varies depending upon the exit node.
We are talking about fusion here so of course it perpetually will be available in 20 years.
Sectools.org has a comprehensive list of tools with explanations of what each one does. Look at the web tools and the vulnerability scanners and you will find something you feel comfortable using. Most of the other tools mentioned so far can be found there. Also, the Open Web Applicaiton Security project (owasp.org) has some good information on secure app development.
From the article: "Gnome, the graphical desktop environment for Linux, may not be as influential as it once was."
Pity they didn't use the Hackfest to design something innovative to energize their base and make working with Gnome cutting edge. Instead it appears that they settling into comfortable middle age.
I see the shiny white side of the house and think "rear projection screen for ads". Damn, now somebody will do that for real.
There is more than one way to do it.
Perl can pretty much integrate anything with anything. Hardware or Software.
It is the Duct tape of the interwebs.
It is a swiss army chainsaw.
And yes,it can be nearly impossible to decipher what the code is doing, Oh, but the moment of enlightenment you have when you do figure out an obscure but elegant piece of code.
That, my friend, is "Why Perl?".
Helicopter mommies don't buy congressmen, lawyers do.
Product liability lawyers don't want this potential cash cow to die just yet. All they need is a judge who doesn't believe in science because they personally "know better."
When ever a keyboard article come along you get a bunch of old farts pining away about their venerable old Model M keyboards.
I know. I am an old fart and I have one. I love it but unfortunately it ruined me. I am totally unable to use a laptop keyboard.
They all suck. suck suck suck. The keys are in the wrong place, they don't feel right, and I keep hitting the effing touchpad with my thumbs and suddenly I am typing a porn url in the browser bar.
Now get off my lawn!
from the 2011 Symposium on Application Accelerators in High-Performance Computing (http://dl.acm.org/citation.cfm?id=2060321/)
"Depending on the benchmark, our results show that Fusion produces a 1.7 to 6.0-fold improvement in the data-transfer time, when compared to a discrete GPU. In turn, this improvement in data-transfer performance can significantly enhance application performance. For example, running a reduction benchmark on AMD Fusion with its mere 80 GPU cores improves performance by 3.5-fold over the discrete AMD Radeon HD 5870 GPU with its 1600 more powerful GPU cores."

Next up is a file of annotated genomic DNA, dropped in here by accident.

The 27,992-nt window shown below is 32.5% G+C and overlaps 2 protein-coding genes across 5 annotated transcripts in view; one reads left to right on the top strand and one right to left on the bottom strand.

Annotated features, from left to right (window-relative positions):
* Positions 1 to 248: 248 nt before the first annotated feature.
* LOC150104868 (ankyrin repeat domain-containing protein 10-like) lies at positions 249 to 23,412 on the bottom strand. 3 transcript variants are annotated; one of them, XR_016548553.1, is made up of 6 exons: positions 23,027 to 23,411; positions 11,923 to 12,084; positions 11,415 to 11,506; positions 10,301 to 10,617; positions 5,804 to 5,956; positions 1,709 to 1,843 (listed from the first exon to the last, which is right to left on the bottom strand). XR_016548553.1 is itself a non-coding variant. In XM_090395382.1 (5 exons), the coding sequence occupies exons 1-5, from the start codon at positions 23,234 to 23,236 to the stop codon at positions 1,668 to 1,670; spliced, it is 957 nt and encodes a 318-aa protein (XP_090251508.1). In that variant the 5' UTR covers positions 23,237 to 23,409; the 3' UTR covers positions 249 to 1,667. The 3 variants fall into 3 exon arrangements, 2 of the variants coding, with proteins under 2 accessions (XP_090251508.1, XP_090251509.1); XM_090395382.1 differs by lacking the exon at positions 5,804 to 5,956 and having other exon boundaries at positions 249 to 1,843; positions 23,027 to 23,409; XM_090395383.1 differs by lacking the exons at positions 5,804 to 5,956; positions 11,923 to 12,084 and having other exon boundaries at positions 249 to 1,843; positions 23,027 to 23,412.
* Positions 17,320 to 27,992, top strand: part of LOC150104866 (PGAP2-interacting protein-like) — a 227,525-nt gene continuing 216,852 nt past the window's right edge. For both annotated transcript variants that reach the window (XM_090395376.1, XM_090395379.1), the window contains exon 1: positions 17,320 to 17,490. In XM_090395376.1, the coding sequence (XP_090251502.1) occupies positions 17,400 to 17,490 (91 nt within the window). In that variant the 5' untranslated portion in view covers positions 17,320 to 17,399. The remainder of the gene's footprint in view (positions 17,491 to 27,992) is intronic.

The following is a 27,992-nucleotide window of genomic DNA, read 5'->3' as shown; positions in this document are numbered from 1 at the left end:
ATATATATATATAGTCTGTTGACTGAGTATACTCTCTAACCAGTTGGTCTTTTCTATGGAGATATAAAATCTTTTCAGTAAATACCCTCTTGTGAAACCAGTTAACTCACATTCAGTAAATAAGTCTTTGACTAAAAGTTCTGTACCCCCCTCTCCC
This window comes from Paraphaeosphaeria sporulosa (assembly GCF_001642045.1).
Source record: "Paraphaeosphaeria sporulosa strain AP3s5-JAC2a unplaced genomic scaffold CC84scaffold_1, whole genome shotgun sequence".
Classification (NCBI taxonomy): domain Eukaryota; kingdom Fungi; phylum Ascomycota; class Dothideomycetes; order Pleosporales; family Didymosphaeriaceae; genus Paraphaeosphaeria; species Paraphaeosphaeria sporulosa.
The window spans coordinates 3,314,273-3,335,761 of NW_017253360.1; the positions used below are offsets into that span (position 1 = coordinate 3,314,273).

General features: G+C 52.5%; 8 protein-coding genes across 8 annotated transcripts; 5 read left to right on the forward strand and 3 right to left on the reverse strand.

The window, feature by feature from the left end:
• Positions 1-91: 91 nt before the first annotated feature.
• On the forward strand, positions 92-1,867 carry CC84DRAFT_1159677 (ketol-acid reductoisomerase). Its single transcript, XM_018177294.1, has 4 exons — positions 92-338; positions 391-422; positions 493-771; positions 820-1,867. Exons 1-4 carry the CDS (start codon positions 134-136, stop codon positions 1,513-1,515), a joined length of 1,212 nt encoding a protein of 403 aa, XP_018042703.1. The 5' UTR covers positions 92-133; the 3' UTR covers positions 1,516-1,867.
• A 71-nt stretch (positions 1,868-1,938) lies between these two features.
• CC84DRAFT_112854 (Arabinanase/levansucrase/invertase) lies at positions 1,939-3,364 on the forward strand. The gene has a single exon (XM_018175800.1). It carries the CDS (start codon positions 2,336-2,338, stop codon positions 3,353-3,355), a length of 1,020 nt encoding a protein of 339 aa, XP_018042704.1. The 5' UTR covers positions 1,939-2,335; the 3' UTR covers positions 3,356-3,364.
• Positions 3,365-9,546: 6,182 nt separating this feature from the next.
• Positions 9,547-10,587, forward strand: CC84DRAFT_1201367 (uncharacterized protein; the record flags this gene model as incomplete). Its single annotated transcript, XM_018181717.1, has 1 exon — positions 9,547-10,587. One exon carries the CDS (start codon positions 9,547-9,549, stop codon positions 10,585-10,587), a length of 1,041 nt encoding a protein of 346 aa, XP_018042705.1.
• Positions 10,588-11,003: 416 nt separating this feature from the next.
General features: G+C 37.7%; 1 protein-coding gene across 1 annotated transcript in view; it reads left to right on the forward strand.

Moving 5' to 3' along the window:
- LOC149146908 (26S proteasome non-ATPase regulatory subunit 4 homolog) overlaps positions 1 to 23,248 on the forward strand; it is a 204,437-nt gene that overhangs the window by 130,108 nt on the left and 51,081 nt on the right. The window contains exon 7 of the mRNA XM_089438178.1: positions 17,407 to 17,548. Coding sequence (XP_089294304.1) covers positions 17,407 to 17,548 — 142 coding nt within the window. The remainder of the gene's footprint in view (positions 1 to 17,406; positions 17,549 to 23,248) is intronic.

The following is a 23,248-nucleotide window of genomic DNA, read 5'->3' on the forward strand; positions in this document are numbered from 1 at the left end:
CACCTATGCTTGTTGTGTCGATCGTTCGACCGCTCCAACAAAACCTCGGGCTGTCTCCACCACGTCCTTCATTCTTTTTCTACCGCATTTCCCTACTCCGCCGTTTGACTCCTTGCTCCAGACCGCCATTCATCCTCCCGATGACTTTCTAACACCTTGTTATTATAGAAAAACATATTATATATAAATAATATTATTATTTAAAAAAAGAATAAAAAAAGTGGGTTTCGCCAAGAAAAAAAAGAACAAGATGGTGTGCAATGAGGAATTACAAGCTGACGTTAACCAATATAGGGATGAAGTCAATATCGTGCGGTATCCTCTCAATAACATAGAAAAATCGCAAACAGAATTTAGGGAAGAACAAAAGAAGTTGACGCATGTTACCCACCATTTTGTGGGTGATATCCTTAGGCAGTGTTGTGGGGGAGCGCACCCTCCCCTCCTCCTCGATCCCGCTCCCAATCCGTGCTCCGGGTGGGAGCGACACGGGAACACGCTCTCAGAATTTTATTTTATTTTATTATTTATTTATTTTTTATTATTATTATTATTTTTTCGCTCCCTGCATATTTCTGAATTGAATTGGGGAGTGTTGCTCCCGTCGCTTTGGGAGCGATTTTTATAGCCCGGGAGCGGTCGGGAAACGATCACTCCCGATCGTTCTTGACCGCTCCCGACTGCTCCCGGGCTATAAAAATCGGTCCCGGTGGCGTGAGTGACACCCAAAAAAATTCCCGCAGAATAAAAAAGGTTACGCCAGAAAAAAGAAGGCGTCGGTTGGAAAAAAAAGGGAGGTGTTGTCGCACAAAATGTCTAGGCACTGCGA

So if your interest is in crunching lots of data, you can do it a lot more efficiently with an APU since you don't have to shuttle across the bus.
My cat likes to knock eveything off my desk. She can't move my Model M, it weighs more than she does.
I disagree with Kahn calling these Computer Science courses, but I have to admit that I am at a loss as to what to call them. Computer Fundamentals perhaps?
It is a disservice to those looking at these to think that Computer Science is making an iPhone app or game. It really trivializes how powerful computers are and the concepts they embody.
this has great potential for epic fail. perhaps it is time to dust off the old disassembler.
Japan is +14 hours to us, Europe +5 to +8. That whole instantaneous communication thing is hard to do with someone who is sleeping and they are not in the next cube. If they are asleep in the next cube, then its fun.
Dug around in Wikipedia a little and found that White Knight 2 has a carrying capacity of 35,000 lbs (~16k kilos). The X-37B is listed at 11,000 (5k) fully loaded, the crewcab version X-37C should be under 25,000 and even the old pre-composite X-15 was 34,000(15.4k). Now the X-15 was far shy of orbital velocity, but rocket design has advanced some in the 40+ years since the end of the program and building a standby vehicle for quick launch to orbit might be getting feasible.
I, like many, have mourned the decline of manned space exploration. However, I see the work of Virgin Galactec and SpaceX as reasons to hope that not all is dead.
Maybe the parts are coming together.
American businesses cannot find the people they need because they have stopped looking. As has been mentioned here before, many HR departments are now dependant on robo analysis of electronicly submitted resumes to do their inital vetting. If you don't meet the robo criteria you don't get past square one. This results in many qualified candidates being passed over and under qualified candidates getting through because they know how to game the system.
I have personally seen several examples of both. In one instance the guy filled out an online resume form (you were not allowed to just upload your pdf), hit enter, and within a minute got a reply email saying "Thank you for applying, but after careful consideration we have determined that you are not qualified for the position." Careful consideration? Hardly. Needless to say his opinion of this particular company is less than what it was before he applied.
In another example, a guy who could not get past HR finally had a friend hand deliver his resume to the manager who was hiring. HR was furious for being bypassed, but the guy got the job.
Finally, a good friend of mine was pulling her hair out trying to find a good sqlserver admin. It seems that the only candidates that HR passed on to her happened to come from the same contracting company, with almost identical resumes, and all admitted in the interviews that they were actually programmers, but the consulting company thought they could do the job and had "tweaked" the resumes to make them look competent.
Companies that take shortcuts in the hiring process will pay for it in the end. A good HR department has to be willing to put in the effort to find good candidates.
Cheap, fast or good. Pick two.